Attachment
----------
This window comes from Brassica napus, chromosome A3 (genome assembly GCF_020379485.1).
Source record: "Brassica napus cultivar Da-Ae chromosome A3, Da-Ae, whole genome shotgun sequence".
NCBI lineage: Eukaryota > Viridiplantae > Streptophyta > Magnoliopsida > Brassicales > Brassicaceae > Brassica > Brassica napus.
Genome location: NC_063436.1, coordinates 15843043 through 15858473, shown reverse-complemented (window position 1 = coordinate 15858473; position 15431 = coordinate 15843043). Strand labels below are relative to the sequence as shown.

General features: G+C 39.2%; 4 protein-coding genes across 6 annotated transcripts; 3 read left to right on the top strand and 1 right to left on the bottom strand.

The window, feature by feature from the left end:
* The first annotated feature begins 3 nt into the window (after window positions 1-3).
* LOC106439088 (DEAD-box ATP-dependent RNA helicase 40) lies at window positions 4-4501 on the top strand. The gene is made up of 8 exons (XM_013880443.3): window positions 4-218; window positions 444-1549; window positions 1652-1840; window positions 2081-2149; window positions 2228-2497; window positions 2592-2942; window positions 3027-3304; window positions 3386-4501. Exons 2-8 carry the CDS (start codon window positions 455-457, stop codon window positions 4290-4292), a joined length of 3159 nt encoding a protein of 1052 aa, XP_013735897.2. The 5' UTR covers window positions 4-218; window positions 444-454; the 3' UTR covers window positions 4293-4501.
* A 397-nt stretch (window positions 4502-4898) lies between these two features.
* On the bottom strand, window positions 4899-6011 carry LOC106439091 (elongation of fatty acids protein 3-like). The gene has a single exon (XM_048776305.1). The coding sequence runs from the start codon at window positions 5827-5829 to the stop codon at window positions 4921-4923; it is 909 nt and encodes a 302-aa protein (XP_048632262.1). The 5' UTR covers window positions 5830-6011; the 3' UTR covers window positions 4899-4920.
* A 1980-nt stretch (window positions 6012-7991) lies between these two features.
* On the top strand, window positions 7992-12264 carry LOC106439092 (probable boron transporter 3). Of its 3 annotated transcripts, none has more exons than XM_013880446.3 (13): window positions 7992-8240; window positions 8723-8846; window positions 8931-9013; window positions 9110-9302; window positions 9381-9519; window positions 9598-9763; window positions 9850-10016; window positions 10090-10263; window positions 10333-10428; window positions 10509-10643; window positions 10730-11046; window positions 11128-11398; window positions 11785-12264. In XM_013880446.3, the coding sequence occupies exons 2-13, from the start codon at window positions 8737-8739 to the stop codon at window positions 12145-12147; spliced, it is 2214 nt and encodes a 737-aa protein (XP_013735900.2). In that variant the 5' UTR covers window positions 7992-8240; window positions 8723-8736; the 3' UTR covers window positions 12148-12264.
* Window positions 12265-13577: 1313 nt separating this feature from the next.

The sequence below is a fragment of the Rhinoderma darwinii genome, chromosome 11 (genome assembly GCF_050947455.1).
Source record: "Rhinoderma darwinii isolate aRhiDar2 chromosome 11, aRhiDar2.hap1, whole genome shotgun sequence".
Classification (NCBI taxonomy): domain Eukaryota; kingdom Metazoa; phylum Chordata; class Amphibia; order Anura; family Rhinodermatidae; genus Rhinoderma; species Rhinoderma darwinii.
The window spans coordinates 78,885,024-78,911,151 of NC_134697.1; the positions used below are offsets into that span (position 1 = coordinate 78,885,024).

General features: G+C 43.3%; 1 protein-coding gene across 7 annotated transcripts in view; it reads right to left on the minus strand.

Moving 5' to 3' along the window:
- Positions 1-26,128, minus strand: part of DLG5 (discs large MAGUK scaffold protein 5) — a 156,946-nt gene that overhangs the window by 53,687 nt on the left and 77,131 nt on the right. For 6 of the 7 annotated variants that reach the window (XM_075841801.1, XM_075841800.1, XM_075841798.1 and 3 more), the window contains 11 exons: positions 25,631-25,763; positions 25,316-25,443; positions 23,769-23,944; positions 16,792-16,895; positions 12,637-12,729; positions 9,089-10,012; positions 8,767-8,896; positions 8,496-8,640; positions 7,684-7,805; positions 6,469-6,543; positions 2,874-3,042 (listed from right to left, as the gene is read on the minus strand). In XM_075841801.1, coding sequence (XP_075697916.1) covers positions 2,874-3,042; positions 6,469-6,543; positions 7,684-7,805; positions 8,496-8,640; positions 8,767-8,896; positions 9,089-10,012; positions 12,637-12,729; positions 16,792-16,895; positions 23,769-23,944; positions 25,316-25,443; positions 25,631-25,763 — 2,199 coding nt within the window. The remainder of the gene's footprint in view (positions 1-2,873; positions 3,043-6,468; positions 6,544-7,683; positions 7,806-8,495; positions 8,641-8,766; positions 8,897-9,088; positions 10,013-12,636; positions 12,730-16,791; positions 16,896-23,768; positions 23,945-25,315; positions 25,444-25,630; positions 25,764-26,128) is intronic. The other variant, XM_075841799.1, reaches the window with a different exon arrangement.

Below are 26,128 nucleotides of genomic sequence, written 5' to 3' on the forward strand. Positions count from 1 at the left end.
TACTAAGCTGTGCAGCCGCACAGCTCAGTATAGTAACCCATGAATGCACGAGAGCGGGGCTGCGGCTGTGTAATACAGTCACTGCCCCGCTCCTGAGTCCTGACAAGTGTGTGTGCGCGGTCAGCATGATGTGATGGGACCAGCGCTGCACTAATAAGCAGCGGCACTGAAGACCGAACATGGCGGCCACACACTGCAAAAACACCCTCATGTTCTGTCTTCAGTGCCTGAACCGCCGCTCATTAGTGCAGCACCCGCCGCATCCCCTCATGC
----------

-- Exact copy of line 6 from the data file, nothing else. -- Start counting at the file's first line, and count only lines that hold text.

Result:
The window, feature by feature from the left end: